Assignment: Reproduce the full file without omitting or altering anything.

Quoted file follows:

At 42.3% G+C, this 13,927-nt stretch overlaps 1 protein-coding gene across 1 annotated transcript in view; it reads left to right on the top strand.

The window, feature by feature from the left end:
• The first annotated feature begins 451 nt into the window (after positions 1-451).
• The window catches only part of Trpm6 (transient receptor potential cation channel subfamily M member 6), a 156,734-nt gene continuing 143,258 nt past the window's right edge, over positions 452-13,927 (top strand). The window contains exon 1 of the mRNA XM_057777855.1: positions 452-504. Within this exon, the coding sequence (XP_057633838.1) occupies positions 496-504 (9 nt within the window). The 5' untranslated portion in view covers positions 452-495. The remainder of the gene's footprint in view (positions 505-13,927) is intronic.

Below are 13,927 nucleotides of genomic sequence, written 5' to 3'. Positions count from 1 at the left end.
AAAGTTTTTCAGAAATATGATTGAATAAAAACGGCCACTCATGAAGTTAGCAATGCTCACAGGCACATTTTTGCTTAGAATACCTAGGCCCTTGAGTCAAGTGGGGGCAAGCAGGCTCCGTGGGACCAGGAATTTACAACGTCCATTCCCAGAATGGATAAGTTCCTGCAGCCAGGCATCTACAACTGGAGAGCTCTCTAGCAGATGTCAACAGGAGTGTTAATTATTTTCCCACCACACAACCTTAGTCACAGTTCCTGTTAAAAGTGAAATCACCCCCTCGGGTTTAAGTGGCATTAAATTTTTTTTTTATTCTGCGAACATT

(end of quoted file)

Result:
At 42.3% G+C, this 13,927-nt stretch overlaps 1 protein-coding gene across 1 annotated transcript in view; it reads left to right on the top strand.

The window, feature by feature from the left end:
• The first annotated feature begins 451 nt into the window (after positions 1-451).
• The window catches only part of Trpm6 (transient receptor potential cation channel subfamily M member 6), a 156,734-nt gene continuing 143,258 nt past the window's right edge, over positions 452-13,927 (top strand). The window contains exon 1 of the mRNA XM_057777855.1: positions 452-504. Within this exon, the coding sequence (XP_057633838.1) occupies positions 496-504 (9 nt within the window). The 5' untranslated portion in view covers positions 452-495. The remainder of the gene's footprint in view (positions 505-13,927) is intronic.

Below are 13,927 nucleotides of genomic sequence, written 5' to 3'. Positions count from 1 at the left end.
AAAGTTTTTCAGAAATATGATTGAATAAAAACGGCCACTCATGAAGTTAGCAATGCTCACAGGCACATTTTTGCTTAGAATACCTAGGCCCTTGAGTCAAGTGGGGGCAAGCAGGCTCCGTGGGACCAGGAATTTACAACGTCCATTCCCAGAATGGATAAGTTCCTGCAGCCAGGCATCTACAACTGGAGAGCTCTCTAGCAGATGTCAACAGGAGTGTTAATTATTTTCCCACCACACAACCTTAGTCACAGTTCCTGTTAAAAGTGAAATCACCCCCTCGGGTTTAAGTGGCATTAAATTTTTTTTTTATTCTGCGAACATT